Self-draining Kjaro Umbrella keeps floors drier
As invaluable as the umbrella can be during a downpour on the city street, it can turn into an absolute burden the instant you step inside. Who really wants to carry a big, dripping accessory through the lobby, onto the elevator and into the office? Or around the mall? The Kjaro umbrella uses a self-draining case to prevent that hassle, giving you a small, neat package that's easy to carry.
The umbrella is a useful accessory, but it clearly has some shortcomings. It's been a very popular target for creative inventors and startups looking to redefine rain protection for the 21st century. Over the past few months alone, we've seen new designs like a wearable umbrella, forced-air umbrella and smart umbrella.
Add the Kjaro to that robust list. The umbrella's Italian designers take a much simpler approach to improving the umbrella than some of those others. Instead of redefining what the umbrella is or how it works, they tackle one very specific problem: how to deal with the wet, dripping umbrella once the storm is over or you have a roof over your head.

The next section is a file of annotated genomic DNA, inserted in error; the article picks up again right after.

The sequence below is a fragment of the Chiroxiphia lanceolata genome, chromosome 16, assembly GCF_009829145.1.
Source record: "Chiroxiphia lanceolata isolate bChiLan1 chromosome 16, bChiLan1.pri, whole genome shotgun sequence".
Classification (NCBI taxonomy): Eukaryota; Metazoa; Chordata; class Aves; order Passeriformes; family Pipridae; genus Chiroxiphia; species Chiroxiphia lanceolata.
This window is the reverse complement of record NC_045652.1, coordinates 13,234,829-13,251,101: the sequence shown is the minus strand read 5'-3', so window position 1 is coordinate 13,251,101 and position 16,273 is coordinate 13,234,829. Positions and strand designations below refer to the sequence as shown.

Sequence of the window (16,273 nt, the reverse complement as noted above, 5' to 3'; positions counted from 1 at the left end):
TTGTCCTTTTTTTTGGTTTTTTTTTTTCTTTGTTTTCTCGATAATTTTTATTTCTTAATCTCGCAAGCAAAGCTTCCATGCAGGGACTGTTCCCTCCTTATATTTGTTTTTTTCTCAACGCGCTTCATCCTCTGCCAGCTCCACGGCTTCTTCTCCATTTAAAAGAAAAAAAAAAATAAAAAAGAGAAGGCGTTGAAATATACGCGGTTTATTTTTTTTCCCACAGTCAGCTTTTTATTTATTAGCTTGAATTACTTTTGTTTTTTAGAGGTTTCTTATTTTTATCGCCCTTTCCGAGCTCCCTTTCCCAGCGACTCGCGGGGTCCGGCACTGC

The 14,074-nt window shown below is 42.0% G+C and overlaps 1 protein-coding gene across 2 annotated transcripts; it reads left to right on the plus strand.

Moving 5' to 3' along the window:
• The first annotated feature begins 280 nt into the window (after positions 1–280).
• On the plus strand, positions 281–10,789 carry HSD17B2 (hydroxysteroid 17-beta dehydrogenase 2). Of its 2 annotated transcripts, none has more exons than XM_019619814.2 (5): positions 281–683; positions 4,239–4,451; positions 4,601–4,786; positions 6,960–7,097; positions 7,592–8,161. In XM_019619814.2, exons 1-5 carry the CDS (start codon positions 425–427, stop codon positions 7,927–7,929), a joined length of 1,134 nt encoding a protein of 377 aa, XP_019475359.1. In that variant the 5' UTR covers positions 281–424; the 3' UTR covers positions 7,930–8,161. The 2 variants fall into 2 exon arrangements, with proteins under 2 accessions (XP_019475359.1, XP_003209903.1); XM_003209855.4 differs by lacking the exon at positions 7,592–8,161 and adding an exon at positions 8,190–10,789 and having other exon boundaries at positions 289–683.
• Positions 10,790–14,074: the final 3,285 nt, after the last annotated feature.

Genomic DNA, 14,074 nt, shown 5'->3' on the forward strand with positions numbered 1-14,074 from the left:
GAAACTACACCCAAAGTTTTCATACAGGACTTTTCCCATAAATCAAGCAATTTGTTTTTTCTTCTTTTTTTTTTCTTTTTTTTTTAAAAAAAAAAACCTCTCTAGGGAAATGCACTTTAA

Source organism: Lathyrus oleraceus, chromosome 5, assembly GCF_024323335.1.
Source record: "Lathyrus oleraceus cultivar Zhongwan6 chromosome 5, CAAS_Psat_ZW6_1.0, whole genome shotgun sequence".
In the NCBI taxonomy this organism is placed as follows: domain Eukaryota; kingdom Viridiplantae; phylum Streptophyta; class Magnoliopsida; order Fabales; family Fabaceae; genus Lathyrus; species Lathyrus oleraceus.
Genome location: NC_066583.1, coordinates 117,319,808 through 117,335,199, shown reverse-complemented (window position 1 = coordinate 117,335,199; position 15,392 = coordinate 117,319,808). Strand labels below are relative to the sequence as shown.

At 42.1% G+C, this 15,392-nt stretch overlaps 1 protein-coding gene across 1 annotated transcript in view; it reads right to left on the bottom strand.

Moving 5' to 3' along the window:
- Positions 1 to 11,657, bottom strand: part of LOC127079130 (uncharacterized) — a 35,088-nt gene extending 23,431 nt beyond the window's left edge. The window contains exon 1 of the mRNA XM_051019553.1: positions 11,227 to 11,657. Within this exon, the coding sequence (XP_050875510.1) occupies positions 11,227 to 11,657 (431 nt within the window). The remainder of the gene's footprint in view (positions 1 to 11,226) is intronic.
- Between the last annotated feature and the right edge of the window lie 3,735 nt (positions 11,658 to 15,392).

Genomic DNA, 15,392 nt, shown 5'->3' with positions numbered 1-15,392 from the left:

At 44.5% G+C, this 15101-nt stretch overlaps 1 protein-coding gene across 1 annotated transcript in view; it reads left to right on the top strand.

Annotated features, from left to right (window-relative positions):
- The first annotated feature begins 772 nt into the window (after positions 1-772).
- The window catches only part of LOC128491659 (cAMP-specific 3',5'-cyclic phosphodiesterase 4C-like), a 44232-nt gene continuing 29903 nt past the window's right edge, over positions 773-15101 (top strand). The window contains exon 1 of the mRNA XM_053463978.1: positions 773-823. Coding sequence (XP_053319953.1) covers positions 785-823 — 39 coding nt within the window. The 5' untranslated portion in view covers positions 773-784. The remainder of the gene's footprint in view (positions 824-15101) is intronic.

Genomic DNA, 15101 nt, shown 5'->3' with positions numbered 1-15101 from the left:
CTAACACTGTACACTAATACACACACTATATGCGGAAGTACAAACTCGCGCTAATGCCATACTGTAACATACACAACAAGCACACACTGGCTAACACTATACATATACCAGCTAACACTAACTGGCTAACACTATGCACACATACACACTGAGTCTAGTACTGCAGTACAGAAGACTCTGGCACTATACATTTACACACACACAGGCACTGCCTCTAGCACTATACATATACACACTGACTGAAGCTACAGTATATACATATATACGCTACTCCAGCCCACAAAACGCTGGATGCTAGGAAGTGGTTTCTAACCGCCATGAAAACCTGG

In the rain, the Kjaro is your basic, run-of-mill umbrella, putting a wind-resistant waterproof canopy over your head. When you fold it up, the fabric wraps neatly and secures with a magnetic clip, and the umbrella slides into the included waterproof poly-fabric case. Instead of dripping water on you, on the floor or on those around you, the umbrella sheds water into the bottom of the case. You can then quickly empty that collected water with the twistable drain plug.
Obviously, a case is nothing new, as many compact umbrellas already come with one, but the Kjaro case's thick material, full-zipper design and integrated drain look like they'll make the transition from deployed to stored umbrella smoother than ever, preventing any hassle or wet clothes.
The Kjaro package is also quite small and portable, coming in at a foot (31 cm) long and 12.9 oz (366 g) when the umbrella is in the case. The case has a clip for easy attachment to backpacks, handbags, or the available belt and shoulder straps. It stands upright on a level surface, giving you a tad more flexibility when storing it.
Kjaro will wind down a successful Kickstarter campaign within the week. The umbrella is still available at a €65 (US$74) pledge level. The campaign has raised nearly quadruple its goal, and assuming everything else goes as planned, the umbrellas will start shipping in December.